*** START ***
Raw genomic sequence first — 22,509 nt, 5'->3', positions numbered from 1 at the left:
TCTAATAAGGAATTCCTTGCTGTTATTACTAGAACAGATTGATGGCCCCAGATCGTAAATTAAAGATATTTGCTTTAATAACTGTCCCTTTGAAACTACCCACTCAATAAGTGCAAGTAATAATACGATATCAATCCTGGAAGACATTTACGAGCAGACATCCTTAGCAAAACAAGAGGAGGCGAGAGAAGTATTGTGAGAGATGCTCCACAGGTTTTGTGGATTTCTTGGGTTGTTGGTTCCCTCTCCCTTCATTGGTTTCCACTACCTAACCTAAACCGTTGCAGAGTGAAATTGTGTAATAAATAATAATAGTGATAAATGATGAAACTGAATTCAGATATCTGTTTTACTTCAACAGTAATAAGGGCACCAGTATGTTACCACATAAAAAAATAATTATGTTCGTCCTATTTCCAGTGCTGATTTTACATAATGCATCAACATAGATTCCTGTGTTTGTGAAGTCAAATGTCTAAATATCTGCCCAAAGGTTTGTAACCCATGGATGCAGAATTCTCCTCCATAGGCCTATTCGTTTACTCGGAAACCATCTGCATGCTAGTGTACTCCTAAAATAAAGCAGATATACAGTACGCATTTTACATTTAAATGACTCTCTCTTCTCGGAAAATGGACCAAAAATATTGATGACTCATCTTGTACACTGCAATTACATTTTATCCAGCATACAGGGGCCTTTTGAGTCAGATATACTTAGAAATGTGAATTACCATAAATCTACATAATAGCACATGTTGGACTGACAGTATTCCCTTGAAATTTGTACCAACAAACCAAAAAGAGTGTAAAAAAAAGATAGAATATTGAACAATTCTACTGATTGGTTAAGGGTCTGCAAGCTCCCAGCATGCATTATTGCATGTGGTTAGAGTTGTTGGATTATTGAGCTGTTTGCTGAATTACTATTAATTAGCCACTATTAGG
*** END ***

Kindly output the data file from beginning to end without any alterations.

Raw genomic sequence first — 22,509 nt, 5'->3', positions numbered from 1 at the left:
TCTAATAAGGAATTCCTTGCTGTTATTACTAGAACAGATTGATGGCCCCAGATCGTAAATTAAAGATATTTGCTTTAATAACTGTCCCTTTGAAACTACCCACTCAATAAGTGCAAGTAATAATACGATATCAATCCTGGAAGACATTTACGAGCAGACATCCTTAGCAAAACAAGAGGAGGCGAGAGAAGTATTGTGAGAGATGCTCCACAGGTTTTGTGGATTTCTTGGGTTGTTGGTTCCCTCTCCCTTCATTGGTTTCCACTACCTAACCTAAACCGTTGCAGAGTGAAATTGTGTAATAAATAATAATAGTGATAAATGATGAAACTGAATTCAGATATCTGTTTTACTTCAACAGTAATAAGGGCACCAGTATGTTACCACATAAAAAAATAATTATGTTCGTCCTATTTCCAGTGCTGATTTTACATAATGCATCAACATAGATTCCTGTGTTTGTGAAGTCAAATGTCTAAATATCTGCCCAAAGGTTTGTAACCCATGGATGCAGAATTCTCCTCCATAGGCCTATTCGTTTACTCGGAAACCATCTGCATGCTAGTGTACTCCTAAAATAAAGCAGATATACAGTACGCATTTTACATTTAAATGACTCTCTCTTCTCGGAAAATGGACCAAAAATATTGATGACTCATCTTGTACACTGCAATTACATTTTATCCAGCATACAGGGGCCTTTTGAGTCAGATATACTTAGAAATGTGAATTACCATAAATCTACATAATAGCACATGTTGGACTGACAGTATTCCCTTGAAATTTGTACCAACAAACCAAAAAGAGTGTAAAAAAAAGATAGAATATTGAACAATTCTACTGATTGGTTAAGGGTCTGCAAGCTCCCAGCATGCATTATTGCATGTGGTTAGAGTTGTTGGATTATTGAGCTGTTTGCTGAATTACTATTAATTAGCCACTATTAGG